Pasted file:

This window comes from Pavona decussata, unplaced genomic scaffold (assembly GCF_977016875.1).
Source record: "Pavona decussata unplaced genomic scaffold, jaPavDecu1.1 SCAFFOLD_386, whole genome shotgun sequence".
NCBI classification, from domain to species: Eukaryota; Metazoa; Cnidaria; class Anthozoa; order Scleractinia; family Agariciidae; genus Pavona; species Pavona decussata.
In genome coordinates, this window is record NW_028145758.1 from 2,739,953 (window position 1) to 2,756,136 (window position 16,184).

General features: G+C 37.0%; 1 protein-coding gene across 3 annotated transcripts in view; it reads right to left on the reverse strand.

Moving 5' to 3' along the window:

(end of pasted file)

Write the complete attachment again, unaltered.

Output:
This window comes from Pavona decussata, unplaced genomic scaffold (assembly GCF_977016875.1).
Source record: "Pavona decussata unplaced genomic scaffold, jaPavDecu1.1 SCAFFOLD_386, whole genome shotgun sequence".
NCBI classification, from domain to species: Eukaryota; Metazoa; Cnidaria; class Anthozoa; order Scleractinia; family Agariciidae; genus Pavona; species Pavona decussata.
In genome coordinates, this window is record NW_028145758.1 from 2,739,953 (window position 1) to 2,756,136 (window position 16,184).

General features: G+C 37.0%; 1 protein-coding gene across 3 annotated transcripts in view; it reads right to left on the reverse strand.

Moving 5' to 3' along the window: